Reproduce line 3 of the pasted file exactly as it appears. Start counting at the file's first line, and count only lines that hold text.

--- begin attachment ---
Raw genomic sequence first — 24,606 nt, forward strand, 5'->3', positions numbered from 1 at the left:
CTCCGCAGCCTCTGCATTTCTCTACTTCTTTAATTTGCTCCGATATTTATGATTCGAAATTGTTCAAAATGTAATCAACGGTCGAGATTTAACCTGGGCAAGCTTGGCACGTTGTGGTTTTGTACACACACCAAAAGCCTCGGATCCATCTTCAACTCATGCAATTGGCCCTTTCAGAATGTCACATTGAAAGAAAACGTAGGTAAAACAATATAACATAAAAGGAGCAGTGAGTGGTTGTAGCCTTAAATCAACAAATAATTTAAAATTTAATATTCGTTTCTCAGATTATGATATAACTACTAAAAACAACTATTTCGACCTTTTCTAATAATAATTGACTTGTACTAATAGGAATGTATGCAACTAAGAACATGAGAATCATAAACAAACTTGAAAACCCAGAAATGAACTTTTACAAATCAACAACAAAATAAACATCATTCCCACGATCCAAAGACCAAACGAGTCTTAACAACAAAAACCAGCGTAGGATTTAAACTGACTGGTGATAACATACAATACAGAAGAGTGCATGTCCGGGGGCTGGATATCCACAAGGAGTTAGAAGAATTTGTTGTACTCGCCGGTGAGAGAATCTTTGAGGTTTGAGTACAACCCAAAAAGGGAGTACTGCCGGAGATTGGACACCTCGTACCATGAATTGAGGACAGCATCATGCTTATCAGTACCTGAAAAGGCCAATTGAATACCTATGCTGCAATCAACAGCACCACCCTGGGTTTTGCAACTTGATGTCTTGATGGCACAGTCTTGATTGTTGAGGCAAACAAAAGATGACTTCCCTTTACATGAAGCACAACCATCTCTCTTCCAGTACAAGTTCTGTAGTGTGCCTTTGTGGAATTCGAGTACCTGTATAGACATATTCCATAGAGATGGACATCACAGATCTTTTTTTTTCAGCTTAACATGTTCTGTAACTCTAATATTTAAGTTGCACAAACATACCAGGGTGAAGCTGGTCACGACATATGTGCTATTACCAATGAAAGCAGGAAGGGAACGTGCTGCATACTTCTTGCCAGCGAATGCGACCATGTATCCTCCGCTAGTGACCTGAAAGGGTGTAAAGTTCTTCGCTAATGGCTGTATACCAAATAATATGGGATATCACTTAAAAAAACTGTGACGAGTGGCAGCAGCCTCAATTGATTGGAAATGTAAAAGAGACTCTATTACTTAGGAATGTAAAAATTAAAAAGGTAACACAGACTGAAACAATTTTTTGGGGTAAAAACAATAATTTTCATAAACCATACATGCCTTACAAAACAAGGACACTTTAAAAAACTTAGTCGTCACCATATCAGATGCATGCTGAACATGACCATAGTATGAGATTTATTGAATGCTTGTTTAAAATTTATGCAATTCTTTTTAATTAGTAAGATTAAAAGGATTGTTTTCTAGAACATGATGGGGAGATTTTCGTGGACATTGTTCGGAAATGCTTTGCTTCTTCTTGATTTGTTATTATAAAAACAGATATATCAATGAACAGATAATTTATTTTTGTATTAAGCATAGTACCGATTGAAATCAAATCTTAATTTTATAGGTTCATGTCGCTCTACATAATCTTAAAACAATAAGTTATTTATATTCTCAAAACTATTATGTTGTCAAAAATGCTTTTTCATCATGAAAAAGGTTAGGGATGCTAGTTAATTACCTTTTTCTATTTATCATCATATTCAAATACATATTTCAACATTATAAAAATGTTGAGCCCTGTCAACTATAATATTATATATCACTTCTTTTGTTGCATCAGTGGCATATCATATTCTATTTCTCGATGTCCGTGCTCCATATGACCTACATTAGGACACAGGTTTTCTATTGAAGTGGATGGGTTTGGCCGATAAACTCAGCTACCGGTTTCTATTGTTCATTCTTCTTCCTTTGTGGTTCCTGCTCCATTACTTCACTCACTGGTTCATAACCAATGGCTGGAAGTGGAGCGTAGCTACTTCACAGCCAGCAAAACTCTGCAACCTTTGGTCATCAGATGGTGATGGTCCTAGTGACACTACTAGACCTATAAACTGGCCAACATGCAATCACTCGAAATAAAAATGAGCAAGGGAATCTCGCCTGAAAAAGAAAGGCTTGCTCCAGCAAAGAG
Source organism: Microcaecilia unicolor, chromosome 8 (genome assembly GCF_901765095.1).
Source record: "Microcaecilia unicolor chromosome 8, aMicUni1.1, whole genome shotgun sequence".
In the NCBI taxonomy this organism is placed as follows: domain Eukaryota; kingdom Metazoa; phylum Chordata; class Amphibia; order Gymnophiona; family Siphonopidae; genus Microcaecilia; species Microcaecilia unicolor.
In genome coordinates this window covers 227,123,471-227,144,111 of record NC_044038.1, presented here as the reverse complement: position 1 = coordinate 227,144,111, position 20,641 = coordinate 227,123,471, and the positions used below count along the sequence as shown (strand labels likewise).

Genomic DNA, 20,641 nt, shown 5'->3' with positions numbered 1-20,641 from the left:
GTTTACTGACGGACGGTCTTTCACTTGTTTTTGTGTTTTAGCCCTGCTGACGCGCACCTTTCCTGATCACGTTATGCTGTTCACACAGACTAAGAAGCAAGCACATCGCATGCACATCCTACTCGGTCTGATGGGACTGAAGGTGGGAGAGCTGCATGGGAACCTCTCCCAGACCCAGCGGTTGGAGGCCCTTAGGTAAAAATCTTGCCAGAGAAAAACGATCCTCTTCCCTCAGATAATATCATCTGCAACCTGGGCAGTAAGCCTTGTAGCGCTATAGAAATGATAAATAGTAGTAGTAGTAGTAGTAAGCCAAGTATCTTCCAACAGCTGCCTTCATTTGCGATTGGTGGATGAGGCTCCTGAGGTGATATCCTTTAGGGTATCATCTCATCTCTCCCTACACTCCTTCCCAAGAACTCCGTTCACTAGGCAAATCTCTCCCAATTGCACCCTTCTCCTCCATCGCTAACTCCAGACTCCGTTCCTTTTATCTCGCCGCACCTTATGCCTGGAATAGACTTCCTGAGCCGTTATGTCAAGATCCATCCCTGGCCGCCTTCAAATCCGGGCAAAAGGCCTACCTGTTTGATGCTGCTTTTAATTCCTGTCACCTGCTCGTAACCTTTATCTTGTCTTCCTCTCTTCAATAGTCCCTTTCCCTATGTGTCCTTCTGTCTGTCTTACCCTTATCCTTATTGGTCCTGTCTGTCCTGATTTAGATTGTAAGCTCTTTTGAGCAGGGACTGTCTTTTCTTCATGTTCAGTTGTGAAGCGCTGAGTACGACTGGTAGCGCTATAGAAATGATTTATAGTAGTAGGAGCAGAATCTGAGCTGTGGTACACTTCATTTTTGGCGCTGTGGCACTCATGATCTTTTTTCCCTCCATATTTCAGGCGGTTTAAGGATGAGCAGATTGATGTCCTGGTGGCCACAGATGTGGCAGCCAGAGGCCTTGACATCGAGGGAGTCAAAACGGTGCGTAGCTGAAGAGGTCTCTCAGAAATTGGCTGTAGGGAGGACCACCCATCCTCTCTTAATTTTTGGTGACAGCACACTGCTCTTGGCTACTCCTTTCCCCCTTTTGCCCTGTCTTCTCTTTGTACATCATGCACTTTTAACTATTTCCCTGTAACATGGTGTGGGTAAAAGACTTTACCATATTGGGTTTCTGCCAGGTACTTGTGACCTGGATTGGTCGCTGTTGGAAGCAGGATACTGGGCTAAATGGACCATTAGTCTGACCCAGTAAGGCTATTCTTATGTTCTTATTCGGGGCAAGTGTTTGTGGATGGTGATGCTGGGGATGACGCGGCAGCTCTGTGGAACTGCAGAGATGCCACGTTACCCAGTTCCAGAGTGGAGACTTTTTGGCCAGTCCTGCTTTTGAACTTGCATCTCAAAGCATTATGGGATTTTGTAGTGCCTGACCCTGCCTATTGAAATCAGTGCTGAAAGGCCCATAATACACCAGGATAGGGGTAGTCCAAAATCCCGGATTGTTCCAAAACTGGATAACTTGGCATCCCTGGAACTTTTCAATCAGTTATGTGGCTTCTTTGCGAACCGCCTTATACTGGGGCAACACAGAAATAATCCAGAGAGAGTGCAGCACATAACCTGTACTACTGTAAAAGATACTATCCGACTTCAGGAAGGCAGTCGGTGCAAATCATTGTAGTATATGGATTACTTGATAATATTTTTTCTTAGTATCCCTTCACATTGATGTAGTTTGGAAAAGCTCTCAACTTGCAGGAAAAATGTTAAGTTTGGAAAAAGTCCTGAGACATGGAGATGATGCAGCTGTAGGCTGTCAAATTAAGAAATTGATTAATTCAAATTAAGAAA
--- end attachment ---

Source organism: Microcaecilia unicolor, chromosome 8 (genome assembly GCF_901765095.1).